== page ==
Colby Covington says recent negotiations 'not fair,' sick of UFC treating him 'like crap'

Colby Covington isn’t thrilled with the way the UFC handled recent negotiations in an effort to book him against Kamaru Usman.

Former interim UFC welterweight champ Covington (15-1 MMA, 10-1 UFC) engaged in talks with the promotion to face current champ Usman (15-1, 10-0 UFC) at UFC 244 in New York.

In an interview with ESPN on Monday, Covington said the proposed Nov. 2 headliner fell through when the promotion refused to negotiate at all.

According to “Chaos,” the initial offer was a “take it or leave it” deal and the UFC left no room for discussion on the details. Since Covington doesn’t consider himself a title challenger, he said he is unwilling to accept a generic contract offer.

“My side of the story is, I’m ready to fight, I was ready to fight, but the UFC came to be with the basic challenger’s offer,” Covington said. “I’m a champion. There was no negotiation. They came and ran at me and said, ‘Here, take this, or leave it and we’ll pass it on to the next person. That’s not fair negotiating and that’s not right. So I’m not going to take the first offer that you offer me.”

Hopeful for a compromise, Covington explained he wants to be paid what his worth. In his mind, he’s the A-side in this fight and should be compensated as such. Additionally, he said Usman should house some of the blame for the fizzled bout proposal and alleged the champion was refusing to fight everyone the UFC offered.

“We need to meet in the middle,” Covington said. “There’s more that needs to be done. But also, I’m the A-side and you can’t even get the B-side done with Usman. Why are we even rushing this if you can’t get the B-side done?

“Usman didn’t want to fight anybody. He didn’t want to fight me. He didn’t want to fight my ex-best friend Jorge. He didn’t want to fight Leon Scott (Leon Edwards). The problem is Usman. The problem has nothing to do with me.”

As he voiced his frustrations, Covington’s main selling points were his popularity and ability to garner attention. He cited his crowd-riling entrance at UFC 241 in Anaheim. Calif., an event he was simply attending, and stressed his willingness to be a company man by promoting the UFC as a whole.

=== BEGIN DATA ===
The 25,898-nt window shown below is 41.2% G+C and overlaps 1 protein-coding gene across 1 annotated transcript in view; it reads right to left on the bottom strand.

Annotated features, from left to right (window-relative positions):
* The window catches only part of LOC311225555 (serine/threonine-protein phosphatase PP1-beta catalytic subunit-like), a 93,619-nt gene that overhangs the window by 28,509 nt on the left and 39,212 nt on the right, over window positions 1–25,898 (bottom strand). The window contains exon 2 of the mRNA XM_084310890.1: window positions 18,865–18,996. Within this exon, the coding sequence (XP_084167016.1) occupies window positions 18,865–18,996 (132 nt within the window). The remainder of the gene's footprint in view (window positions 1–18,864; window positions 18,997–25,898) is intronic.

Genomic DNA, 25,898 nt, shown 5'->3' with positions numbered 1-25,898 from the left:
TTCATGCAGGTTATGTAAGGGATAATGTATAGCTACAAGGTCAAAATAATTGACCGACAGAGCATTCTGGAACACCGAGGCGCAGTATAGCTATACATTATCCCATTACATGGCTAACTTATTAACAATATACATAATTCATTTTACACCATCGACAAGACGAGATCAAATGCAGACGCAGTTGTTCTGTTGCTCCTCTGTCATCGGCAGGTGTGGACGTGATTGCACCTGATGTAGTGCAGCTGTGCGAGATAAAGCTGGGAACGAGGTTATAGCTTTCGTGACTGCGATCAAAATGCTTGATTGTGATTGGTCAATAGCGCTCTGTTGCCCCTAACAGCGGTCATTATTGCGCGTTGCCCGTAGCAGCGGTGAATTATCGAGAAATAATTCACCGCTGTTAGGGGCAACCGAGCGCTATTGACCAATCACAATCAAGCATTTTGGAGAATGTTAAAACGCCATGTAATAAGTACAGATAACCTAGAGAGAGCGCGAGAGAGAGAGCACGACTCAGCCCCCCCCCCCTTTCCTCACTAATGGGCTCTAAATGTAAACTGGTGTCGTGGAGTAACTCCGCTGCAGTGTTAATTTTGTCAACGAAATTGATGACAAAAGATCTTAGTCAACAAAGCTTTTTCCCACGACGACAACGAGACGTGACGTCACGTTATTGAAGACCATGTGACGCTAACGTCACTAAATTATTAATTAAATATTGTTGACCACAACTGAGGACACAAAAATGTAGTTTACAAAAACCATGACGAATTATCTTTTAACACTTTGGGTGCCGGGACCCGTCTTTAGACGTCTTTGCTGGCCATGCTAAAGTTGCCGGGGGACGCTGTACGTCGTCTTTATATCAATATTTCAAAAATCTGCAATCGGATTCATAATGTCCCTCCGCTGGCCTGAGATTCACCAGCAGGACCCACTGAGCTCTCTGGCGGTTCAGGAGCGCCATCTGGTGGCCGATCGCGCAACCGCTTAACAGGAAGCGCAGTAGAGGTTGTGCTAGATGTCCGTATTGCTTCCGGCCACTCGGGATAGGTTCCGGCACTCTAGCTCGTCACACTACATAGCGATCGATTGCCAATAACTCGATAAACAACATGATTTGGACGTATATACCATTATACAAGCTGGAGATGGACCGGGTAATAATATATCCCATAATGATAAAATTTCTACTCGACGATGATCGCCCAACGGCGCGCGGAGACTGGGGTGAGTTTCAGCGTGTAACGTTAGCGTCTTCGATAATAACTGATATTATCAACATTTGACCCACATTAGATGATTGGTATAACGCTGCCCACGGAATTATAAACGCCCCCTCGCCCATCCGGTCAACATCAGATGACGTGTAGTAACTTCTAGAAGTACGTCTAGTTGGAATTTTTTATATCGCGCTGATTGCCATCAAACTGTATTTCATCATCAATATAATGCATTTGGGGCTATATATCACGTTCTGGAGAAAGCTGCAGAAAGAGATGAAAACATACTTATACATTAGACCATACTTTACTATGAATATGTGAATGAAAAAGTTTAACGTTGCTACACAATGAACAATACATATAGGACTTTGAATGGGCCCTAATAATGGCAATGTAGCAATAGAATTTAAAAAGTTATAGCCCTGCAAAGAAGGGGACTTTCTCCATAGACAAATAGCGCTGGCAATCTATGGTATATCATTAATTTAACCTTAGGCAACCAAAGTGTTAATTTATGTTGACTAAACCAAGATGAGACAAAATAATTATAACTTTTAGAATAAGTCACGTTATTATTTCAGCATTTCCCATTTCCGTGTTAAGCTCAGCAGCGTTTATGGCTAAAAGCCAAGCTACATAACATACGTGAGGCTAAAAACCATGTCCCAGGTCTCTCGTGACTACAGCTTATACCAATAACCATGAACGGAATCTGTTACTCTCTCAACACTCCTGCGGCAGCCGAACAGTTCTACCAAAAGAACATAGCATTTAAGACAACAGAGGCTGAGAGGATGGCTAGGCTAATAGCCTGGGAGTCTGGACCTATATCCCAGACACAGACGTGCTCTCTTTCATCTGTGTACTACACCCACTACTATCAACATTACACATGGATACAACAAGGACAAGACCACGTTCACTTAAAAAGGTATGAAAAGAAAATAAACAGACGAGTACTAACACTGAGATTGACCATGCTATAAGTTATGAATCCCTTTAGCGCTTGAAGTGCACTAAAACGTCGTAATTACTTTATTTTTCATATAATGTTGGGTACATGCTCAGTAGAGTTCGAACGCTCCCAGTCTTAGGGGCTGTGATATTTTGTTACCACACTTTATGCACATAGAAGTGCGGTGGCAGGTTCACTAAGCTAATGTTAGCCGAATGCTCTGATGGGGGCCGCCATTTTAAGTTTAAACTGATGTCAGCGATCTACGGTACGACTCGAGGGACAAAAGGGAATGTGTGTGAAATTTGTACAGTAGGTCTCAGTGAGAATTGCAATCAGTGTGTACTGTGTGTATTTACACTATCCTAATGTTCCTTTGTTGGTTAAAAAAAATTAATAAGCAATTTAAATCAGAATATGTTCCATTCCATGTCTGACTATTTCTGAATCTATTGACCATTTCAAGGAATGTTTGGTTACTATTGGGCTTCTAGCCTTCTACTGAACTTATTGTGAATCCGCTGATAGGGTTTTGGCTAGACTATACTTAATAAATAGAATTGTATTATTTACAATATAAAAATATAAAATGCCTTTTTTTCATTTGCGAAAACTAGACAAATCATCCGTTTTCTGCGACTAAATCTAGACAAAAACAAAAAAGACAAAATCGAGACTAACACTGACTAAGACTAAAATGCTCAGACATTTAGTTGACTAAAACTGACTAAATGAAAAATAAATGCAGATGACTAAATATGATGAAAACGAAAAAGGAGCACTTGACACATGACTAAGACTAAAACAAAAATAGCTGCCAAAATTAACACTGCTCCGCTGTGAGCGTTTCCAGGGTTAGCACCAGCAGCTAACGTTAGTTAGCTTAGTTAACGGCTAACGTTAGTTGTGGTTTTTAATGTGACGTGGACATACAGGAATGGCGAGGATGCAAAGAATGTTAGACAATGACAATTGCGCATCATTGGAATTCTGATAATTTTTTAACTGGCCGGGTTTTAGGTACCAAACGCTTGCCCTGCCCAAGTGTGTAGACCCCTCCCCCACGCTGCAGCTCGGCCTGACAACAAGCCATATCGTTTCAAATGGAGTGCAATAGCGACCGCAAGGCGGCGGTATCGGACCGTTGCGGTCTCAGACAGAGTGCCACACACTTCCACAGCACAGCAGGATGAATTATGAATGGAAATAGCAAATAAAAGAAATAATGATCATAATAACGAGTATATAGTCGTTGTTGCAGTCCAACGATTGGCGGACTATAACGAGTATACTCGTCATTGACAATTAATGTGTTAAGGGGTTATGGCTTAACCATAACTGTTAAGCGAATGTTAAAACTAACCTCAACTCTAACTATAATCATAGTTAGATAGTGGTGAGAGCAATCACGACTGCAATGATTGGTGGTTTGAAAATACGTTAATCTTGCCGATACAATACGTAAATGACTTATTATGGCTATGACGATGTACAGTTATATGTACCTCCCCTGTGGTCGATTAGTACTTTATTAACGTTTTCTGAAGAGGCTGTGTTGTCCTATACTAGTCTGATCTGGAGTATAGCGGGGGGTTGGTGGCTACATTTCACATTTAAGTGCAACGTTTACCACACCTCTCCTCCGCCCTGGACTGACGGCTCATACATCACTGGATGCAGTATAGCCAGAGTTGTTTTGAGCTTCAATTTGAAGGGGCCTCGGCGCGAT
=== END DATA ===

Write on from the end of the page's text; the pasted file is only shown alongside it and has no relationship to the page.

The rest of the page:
“I was just asking for what I deserved and what I earned,” Covington said. “I put my life on the line for this company. You know that post-fight promo in Brazil. You know I accepted a fight for this title in Brazil again after I had death threats and favelas wanting my head out in Brazil. I was still willing to go out and put my life on the line for this company.

“I continue to do it time and time again. Go to their shows, sell their shows, get people excited about the UFC brand, branching out and giving my time and money out-of-pocket to go visit the service-members that serve our country in the military.”

Covington said he is tired of the UFC “playing a game that’s not fair.” In his mind, his contributions to the sport are more valuable than the big-fight offer the UFC sent his way. Covington said the UFC makes far too much money to treat him “like crap.”

“I have a world title and they still want to treat me like crap,” Covington said. “They still want to not give me any room to negotiate and work. It’s not fair. The company is rolling in money. Thirty-percent growth last month. We all know the ESPN deal. They’re making so much money. They need to make this right.”

Source: USA Today – MMA Junkie

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